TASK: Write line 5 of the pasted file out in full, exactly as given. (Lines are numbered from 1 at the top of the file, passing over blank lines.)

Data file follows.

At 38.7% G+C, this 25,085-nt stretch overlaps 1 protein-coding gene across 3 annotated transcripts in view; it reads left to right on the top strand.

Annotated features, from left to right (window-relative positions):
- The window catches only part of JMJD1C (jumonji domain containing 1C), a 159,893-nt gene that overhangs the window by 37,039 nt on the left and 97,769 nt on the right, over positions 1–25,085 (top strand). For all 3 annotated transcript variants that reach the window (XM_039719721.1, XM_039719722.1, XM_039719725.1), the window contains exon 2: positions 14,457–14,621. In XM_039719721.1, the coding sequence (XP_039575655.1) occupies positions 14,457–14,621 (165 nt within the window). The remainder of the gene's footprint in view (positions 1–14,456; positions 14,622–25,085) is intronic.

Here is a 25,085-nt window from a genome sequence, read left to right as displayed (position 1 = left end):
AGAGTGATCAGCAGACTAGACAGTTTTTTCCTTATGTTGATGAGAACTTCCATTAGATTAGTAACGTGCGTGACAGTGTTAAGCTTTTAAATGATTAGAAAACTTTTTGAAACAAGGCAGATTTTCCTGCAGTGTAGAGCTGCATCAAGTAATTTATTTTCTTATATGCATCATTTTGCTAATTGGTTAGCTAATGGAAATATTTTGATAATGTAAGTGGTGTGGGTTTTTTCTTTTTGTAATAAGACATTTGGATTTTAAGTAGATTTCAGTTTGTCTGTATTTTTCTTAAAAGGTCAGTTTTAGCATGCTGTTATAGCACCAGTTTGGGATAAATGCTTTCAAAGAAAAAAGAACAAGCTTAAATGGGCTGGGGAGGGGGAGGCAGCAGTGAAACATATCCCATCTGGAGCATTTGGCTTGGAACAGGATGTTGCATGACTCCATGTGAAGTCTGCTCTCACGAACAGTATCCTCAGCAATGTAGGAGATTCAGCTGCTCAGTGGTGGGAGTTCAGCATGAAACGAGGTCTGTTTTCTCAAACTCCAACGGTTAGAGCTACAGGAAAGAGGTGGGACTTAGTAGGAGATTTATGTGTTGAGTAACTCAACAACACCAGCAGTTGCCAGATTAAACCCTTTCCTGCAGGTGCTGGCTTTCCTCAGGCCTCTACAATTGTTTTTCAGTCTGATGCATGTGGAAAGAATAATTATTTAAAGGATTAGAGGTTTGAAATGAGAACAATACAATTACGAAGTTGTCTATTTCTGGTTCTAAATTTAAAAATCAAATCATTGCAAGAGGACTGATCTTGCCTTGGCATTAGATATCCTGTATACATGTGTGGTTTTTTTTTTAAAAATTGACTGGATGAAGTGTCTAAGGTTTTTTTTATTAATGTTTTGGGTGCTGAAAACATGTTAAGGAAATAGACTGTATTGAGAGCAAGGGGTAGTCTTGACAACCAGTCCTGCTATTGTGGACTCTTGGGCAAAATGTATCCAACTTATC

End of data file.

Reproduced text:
AGAGTGATCAGCAGACTAGACAGTTTTTTCCTTATGTTGATGAGAACTTCCATTAGATTAGTAACGTGCGTGACAGTGTTAAGCTTTTAAATGATTAGAAAACTTTTTGAAACAAGGCAGATTTTCCTGCAGTGTAGAGCTGCATCAAGTAATTTATTTTCTTATATGCATCATTTTGCTAATTGGTTAGCTAATGGAAATATTTTGATAATGTAAGTGGTGTGGGTTTTTTCTTTTTGTAATAAGACATTTGGATTTTAAGTAGATTTCAGTTTGTCTGTATTTTTCTTAAAAGGTCAGTTTTAGCATGCTGTTATAGCACCAGTTTGGGATAAATGCTTTCAAAGAAAAAAGAACAAGCTTAAATGGGCTGGGGAGGGGGAGGCAGCAGTGAAACATATCCCATCTGGAGCATTTGGCTTGGAACAGGATGTTGCATGACTCCATGTGAAGTCTGCTCTCACGAACAGTATCCTCAGCAATGTAGGAGATTCAGCTGCTCAGTGGTGGGAGTTCAGCATGAAACGAGGTCTGTTTTCTCAAACTCCAACGGTTAGAGCTACAGGAAAGAGGTGGGACTTAGTAGGAGATTTATGTGTTGAGTAACTCAACAACACCAGCAGTTGCCAGATTAAACCCTTTCCTGCAGGTGCTGGCTTTCCTCAGGCCTCTACAATTGTTTTTCAGTCTGATGCATGTGGAAAGAATAATTATTTAAAGGATTAGAGGTTTGAAATGAGAACAATACAATTACGAAGTTGTCTATTTCTGGTTCTAAATTTAAAAATCAAATCATTGCAAGAGGACTGATCTTGCCTTGGCATTAGATATCCTGTATACATGTGTGGTTTTTTTTTTAAAAATTGACTGGATGAAGTGTCTAAGGTTTTTTTTATTAATGTTTTGGGTGCTGAAAACATGTTAAGGAAATAGACTGTATTGAGAGCAAGGGGTAGTCTTGACAACCAGTCCTGCTATTGTGGACTCTTGGGCAAAATGTATCCAACTTATC